Reforms agenda for Narendra Modi’s ‘Make in India’ campaign

Timely it may be that the day after, Modi?s government launched the new ?Make in India? initiative…

Reforms agenda for Narendra Modi’s ‘Make in India’ campaign

Despite India becoming the first nation to successfully send a satellite into orbit around Mars on its first attempt, Narendra Modi knows that economic success will ultimately be the only barometer his legacy will be judged on.

Timely it may be that the day after, Modi?s government launched the new ?Make in India? initiative to promote India as a global manufacturing hub nationally and abroad, thereby boosting the country?s economic prospect.

This is a great opportunity for the government to position India as a manufacturing powerhouse able to match China?s dominance on the world stage. The chance to create employment for over 10 million people and encourage foreign direct investment (FDI) will be the prime minister?s main concern. However, India has always been a pivotal part of the world?s manufacturing community and the issues that plague it?s rise is that of economic reforms which remains largely unresolved.

Take for instance, the government’s urgent need to reform archaic laws to facilitate economic growth and infrastructure growth. The surge in economic growth in the mid-1990s was only achieved after a radical set of reforms were put in place. Policymakers must avoid partisan politics for the sake of swift reforms.

There are also concern among the foreign investors that Indian law does not go far enough to protect their interest. To give an example, the government must address intellectual property rights regulations and enforce the rule of law whenever it has been violated which will protect foreign investors investing resources, technologies and business know-how in India. Greater protection will ensure higher volume of FDI in industries, infrastructure and pharmaceutical sectors.

Infrastructure, transportation infrastructure in particular, remains India?s Achilles? heel and is quite frankly inadequate to meet India needs. Conversely, India requires further FDI to invest in its roads, railway capacity. The benefits of an improved transport connectivity and capacity will bring the workforce closer to the cities, allow seemless movement of goods and people and increase economic efficiency. Infrastructure is a vital component to achieving Modi?s ambitions ? be it telecoms, retail, defence & security and transport.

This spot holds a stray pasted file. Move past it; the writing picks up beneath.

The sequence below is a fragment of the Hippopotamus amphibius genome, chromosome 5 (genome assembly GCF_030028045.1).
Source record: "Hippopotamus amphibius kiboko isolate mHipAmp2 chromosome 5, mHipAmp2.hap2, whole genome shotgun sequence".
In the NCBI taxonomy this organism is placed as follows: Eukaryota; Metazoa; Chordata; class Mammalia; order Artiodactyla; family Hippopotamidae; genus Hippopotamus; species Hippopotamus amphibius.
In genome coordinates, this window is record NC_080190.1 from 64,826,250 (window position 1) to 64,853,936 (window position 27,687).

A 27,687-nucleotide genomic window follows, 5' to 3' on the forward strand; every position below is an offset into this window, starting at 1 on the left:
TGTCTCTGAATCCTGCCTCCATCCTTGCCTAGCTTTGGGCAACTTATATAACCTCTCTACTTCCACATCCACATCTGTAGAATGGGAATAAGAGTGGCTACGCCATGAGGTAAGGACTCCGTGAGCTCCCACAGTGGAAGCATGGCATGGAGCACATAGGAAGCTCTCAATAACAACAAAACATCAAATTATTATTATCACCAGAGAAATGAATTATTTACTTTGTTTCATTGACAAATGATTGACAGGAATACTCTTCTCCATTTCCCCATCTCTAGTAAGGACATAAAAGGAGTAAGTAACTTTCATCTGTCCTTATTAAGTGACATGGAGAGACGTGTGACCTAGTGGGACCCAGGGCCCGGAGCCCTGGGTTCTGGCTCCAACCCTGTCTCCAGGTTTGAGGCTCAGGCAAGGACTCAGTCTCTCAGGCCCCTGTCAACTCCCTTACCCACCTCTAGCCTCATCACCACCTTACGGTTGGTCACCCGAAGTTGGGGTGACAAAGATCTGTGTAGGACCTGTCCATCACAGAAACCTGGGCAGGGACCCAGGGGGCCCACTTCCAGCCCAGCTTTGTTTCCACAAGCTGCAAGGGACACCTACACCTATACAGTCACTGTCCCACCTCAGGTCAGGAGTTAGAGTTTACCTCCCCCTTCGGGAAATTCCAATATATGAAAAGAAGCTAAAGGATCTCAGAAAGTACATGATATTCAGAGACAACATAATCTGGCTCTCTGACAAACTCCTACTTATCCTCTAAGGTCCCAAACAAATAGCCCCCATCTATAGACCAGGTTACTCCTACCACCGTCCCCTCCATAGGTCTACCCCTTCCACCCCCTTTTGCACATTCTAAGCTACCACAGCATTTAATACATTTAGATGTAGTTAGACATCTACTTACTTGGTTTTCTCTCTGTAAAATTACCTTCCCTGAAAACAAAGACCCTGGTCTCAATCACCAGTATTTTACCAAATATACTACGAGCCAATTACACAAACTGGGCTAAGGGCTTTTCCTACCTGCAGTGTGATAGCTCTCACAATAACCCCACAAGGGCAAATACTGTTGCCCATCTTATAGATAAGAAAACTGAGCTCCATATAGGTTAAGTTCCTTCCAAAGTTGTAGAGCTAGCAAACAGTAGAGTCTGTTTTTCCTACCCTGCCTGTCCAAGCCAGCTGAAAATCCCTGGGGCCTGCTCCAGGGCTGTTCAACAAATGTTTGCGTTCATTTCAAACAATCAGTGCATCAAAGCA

It?s not all bad news, Modi?s government in attempt to make India more competitive, will tackle several long entrenched issues such as ease of doing business, labour reforms and urbanisation.

According to World Bank, India ranks 134 out of 189 countries in the category for ease of doing business. There is a clear disconnect between the government?s ambition to attracting FDI and the reality of doing business in India. The country is largely encumbered with poor governance. India scores poorly when its governmental departments deal with companies on matters like obtaining licences, permits, paying taxes, etc. The ?Make in India? will address many of these issues to a certain degree.

Labour reforms remain a very sensitive topic politically in India, yet, with China experience a surge in labour unrest amid economic slowdown, this is India?s opportunity to position itself as an alternative to China and deliver on its promise of economic growth and employment. The government has already began making progress on this front with proposed changes to allow businesses to make greater use of apprentices, allowing workers to work overtime and allow women to work night shifts.

It is estimated that two thirds of all Indians live in villages. Should the ?Make in India? drive be successful it has to cater to the millions of workers expected to work in the manufacturing sectors based in cities. However, it seems the Modi administration is keen on urban growth; the finance minister?s first budget speech reflects the government?s ambition to creating ?smart cities? across the nation.

It?s no doubt India is entering a decade of change and growth, however, the rate of success will be determined by how far this government is willing to implement the reforms it needs to achieve this newly found ambitions. Just like the scientists behind the Mars Orbiter Mission have made us proud, Modi government must do what?s necessary to achieve the unthinkable ? an India finally at its potential.

By Sarosh Zaiwalla

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First published on: 04-10-2014 at 23:04 IST